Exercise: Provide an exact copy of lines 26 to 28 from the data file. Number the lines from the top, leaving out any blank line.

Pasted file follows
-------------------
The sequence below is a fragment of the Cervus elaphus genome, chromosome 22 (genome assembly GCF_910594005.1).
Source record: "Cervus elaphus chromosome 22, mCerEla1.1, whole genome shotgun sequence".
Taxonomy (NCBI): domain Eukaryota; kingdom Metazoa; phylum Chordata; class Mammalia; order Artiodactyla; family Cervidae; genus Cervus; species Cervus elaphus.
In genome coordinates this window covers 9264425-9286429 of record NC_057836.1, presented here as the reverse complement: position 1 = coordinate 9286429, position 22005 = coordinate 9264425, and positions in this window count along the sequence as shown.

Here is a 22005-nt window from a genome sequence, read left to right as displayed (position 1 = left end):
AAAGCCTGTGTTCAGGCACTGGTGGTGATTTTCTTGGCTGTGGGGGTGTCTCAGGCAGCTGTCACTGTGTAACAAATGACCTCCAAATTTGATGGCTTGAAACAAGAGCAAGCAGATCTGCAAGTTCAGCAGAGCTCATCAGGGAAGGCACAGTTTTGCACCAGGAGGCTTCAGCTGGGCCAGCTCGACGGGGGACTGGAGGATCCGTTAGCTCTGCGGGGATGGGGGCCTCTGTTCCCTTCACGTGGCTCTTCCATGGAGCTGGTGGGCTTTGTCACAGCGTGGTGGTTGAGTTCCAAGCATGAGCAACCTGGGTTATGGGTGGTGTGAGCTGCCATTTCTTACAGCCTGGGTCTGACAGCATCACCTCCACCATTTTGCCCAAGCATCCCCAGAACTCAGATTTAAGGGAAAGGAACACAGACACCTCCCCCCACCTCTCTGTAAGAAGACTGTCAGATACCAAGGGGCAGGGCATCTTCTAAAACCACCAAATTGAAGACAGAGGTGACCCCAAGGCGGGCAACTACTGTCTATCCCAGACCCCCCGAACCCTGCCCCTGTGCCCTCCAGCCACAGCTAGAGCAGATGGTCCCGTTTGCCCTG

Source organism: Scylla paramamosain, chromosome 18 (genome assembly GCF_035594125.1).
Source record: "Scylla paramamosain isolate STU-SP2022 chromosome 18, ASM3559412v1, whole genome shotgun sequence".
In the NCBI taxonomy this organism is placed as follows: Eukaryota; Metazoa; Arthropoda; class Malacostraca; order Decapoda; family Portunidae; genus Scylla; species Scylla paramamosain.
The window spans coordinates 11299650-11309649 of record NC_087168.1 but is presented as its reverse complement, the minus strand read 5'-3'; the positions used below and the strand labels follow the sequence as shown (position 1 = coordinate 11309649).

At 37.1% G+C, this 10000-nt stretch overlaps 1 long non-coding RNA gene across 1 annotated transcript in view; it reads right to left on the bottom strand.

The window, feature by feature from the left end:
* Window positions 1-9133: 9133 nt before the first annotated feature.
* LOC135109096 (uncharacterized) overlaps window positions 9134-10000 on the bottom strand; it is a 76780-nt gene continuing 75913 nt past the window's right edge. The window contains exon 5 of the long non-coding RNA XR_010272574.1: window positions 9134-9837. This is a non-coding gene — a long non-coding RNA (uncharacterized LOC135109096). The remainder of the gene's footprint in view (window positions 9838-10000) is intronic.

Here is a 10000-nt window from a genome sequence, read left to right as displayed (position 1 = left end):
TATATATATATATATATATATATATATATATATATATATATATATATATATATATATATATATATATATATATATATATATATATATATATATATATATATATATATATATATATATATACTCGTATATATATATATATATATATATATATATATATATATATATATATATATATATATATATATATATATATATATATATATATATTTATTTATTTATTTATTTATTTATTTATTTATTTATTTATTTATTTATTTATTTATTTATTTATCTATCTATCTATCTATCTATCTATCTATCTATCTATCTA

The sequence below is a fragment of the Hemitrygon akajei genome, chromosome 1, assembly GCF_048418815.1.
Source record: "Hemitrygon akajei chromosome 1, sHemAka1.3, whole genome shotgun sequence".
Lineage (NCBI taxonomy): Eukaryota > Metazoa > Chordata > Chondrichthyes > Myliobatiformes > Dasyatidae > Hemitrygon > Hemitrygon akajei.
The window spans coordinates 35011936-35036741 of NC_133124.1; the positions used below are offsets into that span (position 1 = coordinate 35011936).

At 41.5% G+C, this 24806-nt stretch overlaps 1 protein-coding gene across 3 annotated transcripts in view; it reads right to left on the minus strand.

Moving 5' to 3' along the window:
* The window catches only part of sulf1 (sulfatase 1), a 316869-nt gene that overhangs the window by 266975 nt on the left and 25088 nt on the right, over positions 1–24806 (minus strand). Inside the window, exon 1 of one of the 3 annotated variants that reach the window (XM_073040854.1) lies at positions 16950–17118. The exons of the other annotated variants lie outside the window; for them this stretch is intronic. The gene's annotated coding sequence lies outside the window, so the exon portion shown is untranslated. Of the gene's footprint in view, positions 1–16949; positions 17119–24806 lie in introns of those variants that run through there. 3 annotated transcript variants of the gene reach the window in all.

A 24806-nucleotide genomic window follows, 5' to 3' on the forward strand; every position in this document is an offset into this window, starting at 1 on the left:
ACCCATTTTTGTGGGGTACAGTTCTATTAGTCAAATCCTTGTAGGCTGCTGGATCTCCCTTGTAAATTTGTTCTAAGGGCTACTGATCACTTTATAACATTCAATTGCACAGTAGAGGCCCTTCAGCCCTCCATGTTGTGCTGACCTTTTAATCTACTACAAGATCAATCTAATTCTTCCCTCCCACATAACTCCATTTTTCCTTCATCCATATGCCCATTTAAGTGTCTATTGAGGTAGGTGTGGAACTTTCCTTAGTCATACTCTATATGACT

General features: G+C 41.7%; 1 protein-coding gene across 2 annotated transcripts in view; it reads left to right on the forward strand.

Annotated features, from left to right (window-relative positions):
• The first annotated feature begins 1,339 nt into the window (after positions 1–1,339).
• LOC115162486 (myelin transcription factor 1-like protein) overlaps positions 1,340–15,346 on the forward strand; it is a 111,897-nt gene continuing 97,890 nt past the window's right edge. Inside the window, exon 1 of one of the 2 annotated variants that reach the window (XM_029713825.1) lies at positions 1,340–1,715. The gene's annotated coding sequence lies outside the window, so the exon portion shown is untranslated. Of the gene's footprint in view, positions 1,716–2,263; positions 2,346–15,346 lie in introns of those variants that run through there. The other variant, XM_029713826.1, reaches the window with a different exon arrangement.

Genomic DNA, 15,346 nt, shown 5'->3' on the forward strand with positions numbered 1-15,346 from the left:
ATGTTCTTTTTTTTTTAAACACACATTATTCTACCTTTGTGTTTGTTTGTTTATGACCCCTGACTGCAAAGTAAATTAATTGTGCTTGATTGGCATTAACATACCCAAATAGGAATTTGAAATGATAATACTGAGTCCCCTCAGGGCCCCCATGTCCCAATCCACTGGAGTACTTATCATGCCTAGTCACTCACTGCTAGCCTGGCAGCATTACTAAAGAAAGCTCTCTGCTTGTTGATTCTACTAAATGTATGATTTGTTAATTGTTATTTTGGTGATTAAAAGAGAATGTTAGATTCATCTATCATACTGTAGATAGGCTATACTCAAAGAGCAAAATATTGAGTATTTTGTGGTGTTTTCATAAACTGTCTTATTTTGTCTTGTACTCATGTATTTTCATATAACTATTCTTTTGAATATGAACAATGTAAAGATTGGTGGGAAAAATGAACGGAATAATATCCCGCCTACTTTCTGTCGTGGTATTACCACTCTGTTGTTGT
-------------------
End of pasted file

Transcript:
General features: G+C 41.7%; 1 protein-coding gene across 2 annotated transcripts in view; it reads left to right on the forward strand.

Annotated features, from left to right (window-relative positions):
• The first annotated feature begins 1,339 nt into the window (after positions 1–1,339).